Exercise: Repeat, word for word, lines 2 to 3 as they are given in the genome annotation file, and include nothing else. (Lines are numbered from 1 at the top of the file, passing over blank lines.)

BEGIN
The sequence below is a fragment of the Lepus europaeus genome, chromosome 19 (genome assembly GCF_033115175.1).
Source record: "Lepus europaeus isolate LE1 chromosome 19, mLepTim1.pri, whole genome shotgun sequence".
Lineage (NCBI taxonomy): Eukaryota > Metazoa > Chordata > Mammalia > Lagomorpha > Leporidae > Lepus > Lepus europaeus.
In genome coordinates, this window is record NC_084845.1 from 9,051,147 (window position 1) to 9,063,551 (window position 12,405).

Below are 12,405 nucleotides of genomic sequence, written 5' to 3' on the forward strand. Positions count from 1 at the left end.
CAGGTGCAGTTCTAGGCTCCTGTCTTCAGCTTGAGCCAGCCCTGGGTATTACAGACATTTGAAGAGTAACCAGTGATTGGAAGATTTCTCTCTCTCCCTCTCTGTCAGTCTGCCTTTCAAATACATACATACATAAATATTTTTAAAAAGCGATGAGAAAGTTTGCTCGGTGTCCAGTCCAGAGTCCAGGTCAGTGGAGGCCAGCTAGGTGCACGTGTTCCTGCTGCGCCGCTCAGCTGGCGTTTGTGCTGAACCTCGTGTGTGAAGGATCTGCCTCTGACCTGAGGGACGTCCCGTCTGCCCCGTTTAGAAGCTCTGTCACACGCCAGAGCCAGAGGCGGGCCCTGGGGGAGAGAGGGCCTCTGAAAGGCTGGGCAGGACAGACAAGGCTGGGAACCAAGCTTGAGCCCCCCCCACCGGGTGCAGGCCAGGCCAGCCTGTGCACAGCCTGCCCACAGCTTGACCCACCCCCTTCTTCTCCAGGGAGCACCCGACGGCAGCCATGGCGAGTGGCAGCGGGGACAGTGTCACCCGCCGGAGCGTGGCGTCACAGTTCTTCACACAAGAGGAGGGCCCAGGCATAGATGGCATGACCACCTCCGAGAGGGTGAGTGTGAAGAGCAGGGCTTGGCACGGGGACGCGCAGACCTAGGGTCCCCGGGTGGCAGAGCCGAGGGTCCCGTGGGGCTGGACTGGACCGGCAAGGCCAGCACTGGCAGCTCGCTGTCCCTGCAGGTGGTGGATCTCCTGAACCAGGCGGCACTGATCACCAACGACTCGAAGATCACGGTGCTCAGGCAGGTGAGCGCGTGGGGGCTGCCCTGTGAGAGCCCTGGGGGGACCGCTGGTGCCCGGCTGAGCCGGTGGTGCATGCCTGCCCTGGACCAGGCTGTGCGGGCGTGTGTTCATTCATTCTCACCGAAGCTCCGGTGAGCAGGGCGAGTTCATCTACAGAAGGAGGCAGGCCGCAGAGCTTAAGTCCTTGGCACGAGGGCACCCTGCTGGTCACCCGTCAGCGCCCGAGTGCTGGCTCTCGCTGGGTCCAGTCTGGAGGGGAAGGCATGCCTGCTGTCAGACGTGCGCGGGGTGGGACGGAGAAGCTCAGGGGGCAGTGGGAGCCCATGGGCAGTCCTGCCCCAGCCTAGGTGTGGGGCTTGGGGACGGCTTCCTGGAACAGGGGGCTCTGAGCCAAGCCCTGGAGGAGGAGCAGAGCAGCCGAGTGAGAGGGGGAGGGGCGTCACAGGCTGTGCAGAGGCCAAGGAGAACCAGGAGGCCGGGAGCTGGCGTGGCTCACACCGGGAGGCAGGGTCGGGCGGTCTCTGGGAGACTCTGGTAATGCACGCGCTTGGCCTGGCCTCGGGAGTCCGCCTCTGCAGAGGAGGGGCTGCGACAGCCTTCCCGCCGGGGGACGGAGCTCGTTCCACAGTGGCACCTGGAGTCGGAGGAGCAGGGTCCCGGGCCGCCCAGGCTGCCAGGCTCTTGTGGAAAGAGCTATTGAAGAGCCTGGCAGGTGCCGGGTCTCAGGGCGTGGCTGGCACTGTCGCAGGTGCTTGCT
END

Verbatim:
Source record: "Lepus europaeus isolate LE1 chromosome 19, mLepTim1.pri, whole genome shotgun sequence".
Lineage (NCBI taxonomy): Eukaryota > Metazoa > Chordata > Mammalia > Lagomorpha > Leporidae > Lepus > Lepus europaeus.